…death penalty, supreme executive authority others retained
March 3, 2017 By Mohamed Massaquoi and Elizabeth A. Kaine
The Deputy Minister of Information and Communications yesterday informed journalists at the regular press briefing in Freetown tha, cabinet will soon complete the normal protocols regarding Government White Paper on the constitutional review process for it to be tabled in the House of Parliament.
Cornelius Deveaux said it was unfortunate that some civil society and political party representatives were accusing government of manipulating the review of the 1991 Constitution in order to retain the ruling All Peoples Congress APC in governance, adding that in the proposed Government White Paper, there would no provision relating to the extension of the mandate of President Ernest Bai, reiterating that very soon the document would be forwarded to law makers for a subsequent referendum.
It could be recalled that on the 24th January, 2017, the Constitutional Review Committee (CRC) presented its report to President Koroma. Part of the Committee’s work was to proffer recommendations as to what should be in a new Constitution. The said recommendations were a culmination of consultations and deliberations by the 80-person CRC Committee and public input.
Close to the end of the process, the APC and eight other political parties raised objection on the grounds that the report did not capture some of the views of the public, thus withdrawing their signatures.
The Chairman of the Committee, Justice Edmond Cowan, stood his grounds that final work on the report was concluded.
Also, the Centre for Accountability and Rule of Law (CARL), called on the government to adopt the recommendations made by the Committee. According to the Access to Justice Coordinator, Moses Massa, government was obliged to adopt the recommendations in the report that were deliberated upon and discussed by the Committee members and their nation-wide sensitization and presentations.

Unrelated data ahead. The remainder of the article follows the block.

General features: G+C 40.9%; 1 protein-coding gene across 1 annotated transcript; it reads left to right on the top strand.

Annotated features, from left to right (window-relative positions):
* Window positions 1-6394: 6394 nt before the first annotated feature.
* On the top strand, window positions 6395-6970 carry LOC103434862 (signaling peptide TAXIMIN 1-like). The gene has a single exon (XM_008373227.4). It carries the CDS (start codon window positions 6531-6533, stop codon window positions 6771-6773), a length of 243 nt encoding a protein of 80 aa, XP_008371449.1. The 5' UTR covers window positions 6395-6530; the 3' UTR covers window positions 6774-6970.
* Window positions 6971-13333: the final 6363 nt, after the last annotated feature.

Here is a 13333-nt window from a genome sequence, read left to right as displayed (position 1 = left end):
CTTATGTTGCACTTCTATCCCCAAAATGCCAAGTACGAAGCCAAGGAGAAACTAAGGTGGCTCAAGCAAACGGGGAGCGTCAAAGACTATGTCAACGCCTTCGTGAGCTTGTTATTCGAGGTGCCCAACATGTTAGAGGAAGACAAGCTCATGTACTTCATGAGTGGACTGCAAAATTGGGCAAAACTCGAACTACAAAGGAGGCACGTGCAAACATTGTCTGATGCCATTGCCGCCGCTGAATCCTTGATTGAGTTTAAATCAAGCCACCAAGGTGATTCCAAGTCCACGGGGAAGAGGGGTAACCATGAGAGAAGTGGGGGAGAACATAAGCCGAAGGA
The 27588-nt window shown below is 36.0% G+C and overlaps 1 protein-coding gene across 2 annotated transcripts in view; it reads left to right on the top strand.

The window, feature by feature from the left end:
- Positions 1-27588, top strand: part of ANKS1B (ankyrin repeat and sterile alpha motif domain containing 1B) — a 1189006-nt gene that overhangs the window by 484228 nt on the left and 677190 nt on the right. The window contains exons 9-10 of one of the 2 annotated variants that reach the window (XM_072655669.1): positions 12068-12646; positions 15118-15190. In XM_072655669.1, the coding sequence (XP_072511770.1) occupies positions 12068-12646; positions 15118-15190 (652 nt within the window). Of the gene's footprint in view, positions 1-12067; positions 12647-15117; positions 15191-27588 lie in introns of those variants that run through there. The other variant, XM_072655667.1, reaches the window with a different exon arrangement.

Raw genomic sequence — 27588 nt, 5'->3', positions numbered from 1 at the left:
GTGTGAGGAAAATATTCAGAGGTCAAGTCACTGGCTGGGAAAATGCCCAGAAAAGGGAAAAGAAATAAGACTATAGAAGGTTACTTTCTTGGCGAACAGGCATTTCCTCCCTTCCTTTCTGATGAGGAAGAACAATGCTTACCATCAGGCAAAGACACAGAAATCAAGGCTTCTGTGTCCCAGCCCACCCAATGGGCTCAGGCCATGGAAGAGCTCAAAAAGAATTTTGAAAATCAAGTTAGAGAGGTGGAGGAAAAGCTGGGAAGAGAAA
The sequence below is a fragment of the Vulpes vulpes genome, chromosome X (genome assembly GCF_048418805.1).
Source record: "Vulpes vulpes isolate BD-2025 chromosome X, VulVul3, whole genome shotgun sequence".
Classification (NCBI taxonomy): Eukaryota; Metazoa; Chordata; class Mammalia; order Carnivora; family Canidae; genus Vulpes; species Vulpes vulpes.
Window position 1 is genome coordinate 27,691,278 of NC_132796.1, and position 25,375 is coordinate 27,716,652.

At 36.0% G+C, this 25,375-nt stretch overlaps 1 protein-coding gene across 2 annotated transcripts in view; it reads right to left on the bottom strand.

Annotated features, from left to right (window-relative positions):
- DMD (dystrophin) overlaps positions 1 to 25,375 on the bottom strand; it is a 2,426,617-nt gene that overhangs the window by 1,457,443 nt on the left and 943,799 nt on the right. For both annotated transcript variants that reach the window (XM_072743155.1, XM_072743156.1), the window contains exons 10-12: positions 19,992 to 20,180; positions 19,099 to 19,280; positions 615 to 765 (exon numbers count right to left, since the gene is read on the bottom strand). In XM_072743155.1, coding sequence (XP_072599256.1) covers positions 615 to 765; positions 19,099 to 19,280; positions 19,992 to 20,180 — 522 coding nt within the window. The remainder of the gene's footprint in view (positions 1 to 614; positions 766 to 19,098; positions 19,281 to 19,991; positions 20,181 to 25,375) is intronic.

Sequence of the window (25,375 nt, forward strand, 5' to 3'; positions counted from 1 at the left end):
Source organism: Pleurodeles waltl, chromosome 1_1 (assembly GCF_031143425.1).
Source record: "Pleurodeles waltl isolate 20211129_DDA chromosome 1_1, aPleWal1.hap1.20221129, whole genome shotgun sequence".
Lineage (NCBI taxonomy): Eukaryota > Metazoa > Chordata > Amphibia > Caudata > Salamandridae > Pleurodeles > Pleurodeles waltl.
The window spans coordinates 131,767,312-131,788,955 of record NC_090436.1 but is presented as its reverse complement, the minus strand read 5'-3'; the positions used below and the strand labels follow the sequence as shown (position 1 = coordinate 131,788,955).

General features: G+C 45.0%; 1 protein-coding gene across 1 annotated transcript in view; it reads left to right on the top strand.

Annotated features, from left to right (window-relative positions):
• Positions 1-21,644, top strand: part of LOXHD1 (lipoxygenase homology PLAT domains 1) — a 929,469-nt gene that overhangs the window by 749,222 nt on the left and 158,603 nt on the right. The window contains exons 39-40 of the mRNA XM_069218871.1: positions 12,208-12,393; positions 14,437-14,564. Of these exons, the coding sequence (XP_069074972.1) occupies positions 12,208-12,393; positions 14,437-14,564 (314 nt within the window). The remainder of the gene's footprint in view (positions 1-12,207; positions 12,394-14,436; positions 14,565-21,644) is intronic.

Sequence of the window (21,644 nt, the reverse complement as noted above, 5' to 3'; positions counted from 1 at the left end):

Massa said all annexes to the recommendations and report were not subject to public scrutiny and did not represent the views of the public. Massa said the government should respect the will of citizens, and that issues which did not come from the people should not be part of the referendum.
Meanwhile, the Deputy Minister yesterday hinted journalists that despite all prior recommendations, government has now resolved that the death penalty should not be removed in the law books of the country, and that the title of the president as the Supreme Executive Authority should be maintained, because any attempt to rephrase that aspect of the constitution would undermine the authority of the president.
“We are doing this not because we want to continue to be in governance but rather to strengthen the democracy of the country. Also, we are aware that some politicians have been making negative statements about the entire process. It will be a surprise to them that we did not add anything to the mandate of the president,” he said.
The National Elections Watch NEW some few weeks ago urged President Koroma and National Electoral Commission NEC not to conduct the referendum examining the extent of tedious procedures around the referendum, drafting and passing of referendum Act, drafting of referendum question, preparation of referendum education materials and accreditation of referendum committees, public sensitization and campaign, referendum poll and announcement of referendum results, etc.
“Furthermore the Public Elections Act 2012 Section 17 states that the registration of voters, updating and revision of the voters register shall be conducted not later than six months before an election or referendum, as the case may be. NEW sees this as not feasible to be accommodated in an already tight Elections calendar and therefore, recommends deferring the conduct of the referendum after 2018 electoral cycle,” NEW Marcella Samba-Sesay noted.